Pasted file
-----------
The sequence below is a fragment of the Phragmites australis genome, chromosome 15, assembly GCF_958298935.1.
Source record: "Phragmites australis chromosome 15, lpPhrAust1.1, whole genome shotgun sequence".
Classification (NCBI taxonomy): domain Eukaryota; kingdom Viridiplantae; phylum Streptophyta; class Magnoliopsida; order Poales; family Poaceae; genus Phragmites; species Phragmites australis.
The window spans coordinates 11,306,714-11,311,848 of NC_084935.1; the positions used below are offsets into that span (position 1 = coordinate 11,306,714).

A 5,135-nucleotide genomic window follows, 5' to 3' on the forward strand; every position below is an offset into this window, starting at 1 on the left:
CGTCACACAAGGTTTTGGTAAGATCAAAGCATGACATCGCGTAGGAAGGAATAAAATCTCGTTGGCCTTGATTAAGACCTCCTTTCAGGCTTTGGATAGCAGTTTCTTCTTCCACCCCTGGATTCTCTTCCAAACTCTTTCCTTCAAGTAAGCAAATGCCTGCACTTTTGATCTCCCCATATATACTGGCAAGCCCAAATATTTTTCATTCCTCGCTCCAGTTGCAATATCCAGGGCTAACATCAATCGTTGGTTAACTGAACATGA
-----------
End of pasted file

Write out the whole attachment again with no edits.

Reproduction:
The sequence below is a fragment of the Phragmites australis genome, chromosome 15, assembly GCF_958298935.1.
Source record: "Phragmites australis chromosome 15, lpPhrAust1.1, whole genome shotgun sequence".
Classification (NCBI taxonomy): domain Eukaryota; kingdom Viridiplantae; phylum Streptophyta; class Magnoliopsida; order Poales; family Poaceae; genus Phragmites; species Phragmites australis.
The window spans coordinates 11,306,714-11,311,848 of NC_084935.1; the positions used below are offsets into that span (position 1 = coordinate 11,306,714).

A 5,135-nucleotide genomic window follows, 5' to 3' on the forward strand; every position below is an offset into this window, starting at 1 on the left:
CGTCACACAAGGTTTTGGTAAGATCAAAGCATGACATCGCGTAGGAAGGAATAAAATCTCGTTGGCCTTGATTAAGACCTCCTTTCAGGCTTTGGATAGCAGTTTCTTCTTCCACCCCTGGATTCTCTTCCAAACTCTTTCCTTCAAGTAAGCAAATGCCTGCACTTTTGATCTCCCCATATATACTGGCAAGCCCAAATATTTTTCATTCCTCGCTCCAGTTGCAATATCCAGGGCTAACATCAATCGTTGGTTAACTGAACATGA